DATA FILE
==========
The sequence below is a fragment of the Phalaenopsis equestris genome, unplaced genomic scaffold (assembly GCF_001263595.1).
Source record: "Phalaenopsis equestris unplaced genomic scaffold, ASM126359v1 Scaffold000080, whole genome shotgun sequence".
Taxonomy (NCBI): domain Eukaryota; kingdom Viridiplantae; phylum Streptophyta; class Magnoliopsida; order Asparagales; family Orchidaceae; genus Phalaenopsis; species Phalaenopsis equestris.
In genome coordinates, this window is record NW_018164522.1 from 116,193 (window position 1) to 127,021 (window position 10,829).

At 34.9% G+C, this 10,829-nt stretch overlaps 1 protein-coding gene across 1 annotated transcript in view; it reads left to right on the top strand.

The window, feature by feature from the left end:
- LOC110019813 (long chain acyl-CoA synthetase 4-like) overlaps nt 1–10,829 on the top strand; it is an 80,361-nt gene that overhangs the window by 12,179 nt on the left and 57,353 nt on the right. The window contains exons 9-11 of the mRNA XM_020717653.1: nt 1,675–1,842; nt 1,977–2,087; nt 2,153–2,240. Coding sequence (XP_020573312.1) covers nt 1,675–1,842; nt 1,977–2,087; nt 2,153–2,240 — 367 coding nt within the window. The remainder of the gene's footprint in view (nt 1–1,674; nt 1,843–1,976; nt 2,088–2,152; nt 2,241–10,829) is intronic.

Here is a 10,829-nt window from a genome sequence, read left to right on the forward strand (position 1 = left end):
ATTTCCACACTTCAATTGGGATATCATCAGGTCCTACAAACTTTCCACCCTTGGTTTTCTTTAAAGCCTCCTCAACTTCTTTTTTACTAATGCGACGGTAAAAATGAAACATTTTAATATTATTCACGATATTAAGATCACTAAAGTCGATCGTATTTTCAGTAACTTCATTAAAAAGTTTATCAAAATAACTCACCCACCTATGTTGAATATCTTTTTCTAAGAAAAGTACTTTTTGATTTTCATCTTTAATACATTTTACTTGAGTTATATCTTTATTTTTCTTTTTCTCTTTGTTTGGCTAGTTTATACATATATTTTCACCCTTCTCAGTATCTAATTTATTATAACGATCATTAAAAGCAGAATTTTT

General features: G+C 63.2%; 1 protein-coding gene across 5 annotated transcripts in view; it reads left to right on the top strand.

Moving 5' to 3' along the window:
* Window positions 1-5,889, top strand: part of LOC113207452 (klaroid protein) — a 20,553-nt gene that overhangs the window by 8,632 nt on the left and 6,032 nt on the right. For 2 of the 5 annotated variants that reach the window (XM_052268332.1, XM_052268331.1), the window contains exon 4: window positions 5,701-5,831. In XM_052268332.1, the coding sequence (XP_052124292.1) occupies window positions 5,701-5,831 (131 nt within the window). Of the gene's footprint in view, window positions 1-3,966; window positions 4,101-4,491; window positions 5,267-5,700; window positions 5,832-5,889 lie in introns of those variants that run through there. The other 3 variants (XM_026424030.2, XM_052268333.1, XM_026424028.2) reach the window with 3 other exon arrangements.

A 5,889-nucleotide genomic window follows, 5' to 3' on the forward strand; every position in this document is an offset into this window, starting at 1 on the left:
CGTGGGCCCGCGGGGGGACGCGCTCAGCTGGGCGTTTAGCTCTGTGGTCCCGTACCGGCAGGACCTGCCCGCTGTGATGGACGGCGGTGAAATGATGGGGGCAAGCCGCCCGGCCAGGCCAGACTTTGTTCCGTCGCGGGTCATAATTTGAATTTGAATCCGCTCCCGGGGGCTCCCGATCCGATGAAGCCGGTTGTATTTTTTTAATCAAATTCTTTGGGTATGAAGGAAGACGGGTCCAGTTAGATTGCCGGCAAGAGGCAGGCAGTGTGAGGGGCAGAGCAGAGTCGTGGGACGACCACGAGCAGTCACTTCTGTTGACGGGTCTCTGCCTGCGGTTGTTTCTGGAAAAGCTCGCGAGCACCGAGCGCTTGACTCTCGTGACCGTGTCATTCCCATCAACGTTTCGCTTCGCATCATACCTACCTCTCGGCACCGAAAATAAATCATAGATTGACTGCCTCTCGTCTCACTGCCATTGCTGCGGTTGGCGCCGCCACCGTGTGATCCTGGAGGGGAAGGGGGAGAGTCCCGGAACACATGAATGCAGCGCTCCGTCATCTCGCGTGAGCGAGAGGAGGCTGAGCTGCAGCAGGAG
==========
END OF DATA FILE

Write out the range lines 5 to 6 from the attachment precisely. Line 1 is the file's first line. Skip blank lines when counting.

At 34.9% G+C, this 10,829-nt stretch overlaps 1 protein-coding gene across 1 annotated transcript in view; it reads left to right on the top strand.

The window, feature by feature from the left end: